At least 100 million IoT devices are prone to Denial of Service or Remote Code Execution attacks, which allow attackers to take devices offline or take control of them, according to a new report from Forescout Research Labs.
The cybersecurity software provider that specializes in securing the Internet of Things (IoT), said in its report that there exists nine Domain Name System (DNS) vulnerabilities affecting four popular TCP/IP stacks, including FreeBSD, Nucleus NET, IPnet and Netx. The vulnerabilities are being called NAME:WRECK.
According to Forescout, those stacks include popular open-source projects and IoT/IT firmware.
“The widespread use of these stacks and often external exposure of vulnerable DNS clients lead to a dramatically increased attack surface,” the company said in a blog. “This research is further indication that the community should fix DNS problems that we believe are more widespread than what we currently know.”
The healthcare and government sectors are especially vulnerable as the stacks are used in things like ultrasound machines, avionics, building automation, VoIP, medical devices, printers, computers, networking equipment and energy and power infrastructure.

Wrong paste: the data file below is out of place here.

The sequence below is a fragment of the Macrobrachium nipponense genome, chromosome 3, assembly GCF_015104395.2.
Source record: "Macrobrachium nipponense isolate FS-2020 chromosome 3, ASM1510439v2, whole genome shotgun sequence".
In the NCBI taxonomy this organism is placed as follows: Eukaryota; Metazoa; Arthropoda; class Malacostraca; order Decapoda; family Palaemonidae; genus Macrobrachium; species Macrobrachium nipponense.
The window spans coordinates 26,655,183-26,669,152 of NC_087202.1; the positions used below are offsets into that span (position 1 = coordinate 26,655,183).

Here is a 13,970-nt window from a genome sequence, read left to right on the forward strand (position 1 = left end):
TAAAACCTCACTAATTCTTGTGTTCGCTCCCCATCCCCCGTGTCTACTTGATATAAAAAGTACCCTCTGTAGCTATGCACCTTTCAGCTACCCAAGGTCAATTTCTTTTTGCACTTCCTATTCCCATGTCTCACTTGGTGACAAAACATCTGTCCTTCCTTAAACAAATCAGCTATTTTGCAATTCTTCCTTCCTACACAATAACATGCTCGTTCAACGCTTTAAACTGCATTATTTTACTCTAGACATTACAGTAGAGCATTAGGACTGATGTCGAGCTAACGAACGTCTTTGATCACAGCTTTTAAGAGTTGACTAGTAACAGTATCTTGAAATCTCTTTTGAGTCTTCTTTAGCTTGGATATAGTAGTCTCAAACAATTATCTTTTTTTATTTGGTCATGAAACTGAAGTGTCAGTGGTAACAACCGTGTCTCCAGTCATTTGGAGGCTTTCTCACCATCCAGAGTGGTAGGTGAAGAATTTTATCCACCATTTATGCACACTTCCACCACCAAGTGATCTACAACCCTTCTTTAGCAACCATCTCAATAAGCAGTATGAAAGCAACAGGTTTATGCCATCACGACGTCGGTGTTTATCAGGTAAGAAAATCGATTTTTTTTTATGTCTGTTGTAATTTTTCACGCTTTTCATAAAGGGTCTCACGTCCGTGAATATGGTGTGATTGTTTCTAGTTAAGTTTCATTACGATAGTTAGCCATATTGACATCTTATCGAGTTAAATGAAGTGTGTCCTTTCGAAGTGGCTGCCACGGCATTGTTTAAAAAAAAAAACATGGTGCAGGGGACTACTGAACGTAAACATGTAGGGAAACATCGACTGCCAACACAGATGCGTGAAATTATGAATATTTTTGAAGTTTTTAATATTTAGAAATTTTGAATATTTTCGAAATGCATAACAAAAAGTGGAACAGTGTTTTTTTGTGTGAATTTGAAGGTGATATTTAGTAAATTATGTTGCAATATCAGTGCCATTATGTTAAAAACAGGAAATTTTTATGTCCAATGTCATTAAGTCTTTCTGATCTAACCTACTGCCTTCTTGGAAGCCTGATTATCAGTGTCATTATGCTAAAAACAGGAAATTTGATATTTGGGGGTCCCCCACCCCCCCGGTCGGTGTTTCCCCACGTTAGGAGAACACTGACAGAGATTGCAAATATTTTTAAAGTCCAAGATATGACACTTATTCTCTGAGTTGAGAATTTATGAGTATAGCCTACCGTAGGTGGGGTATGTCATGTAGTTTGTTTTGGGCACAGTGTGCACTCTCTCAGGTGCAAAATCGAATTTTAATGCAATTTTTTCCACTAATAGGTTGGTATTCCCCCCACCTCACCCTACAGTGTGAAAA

Forescout said it conservatively estimates that 1% of the more than 10 billion deployments of those stacks are vulnerable, so at least 100 million devices are impacted by NAME:WRECK.
To completely protect against these vulnerabilities, organizations should patch devices running the vulnerable versions of the IT stacks. All four have recently been patched, and device vendors using the software should provide their own updates to customers, the company said.
However, patching these devices an be difficult depending on whether the devices is a standard IT server or an IoT device.
Other mitigations, aside from patching, include using an open-source script to detect devices running the affected stacks, enforcing segmentation controls and network hygiene, monitoring progressive patches released by device vendors, configuring devices to rely on internal DNS servers and monitoring all network traffic for exploitation attempts.
For a complete list of the vulnerabilities, read Forescout’s report.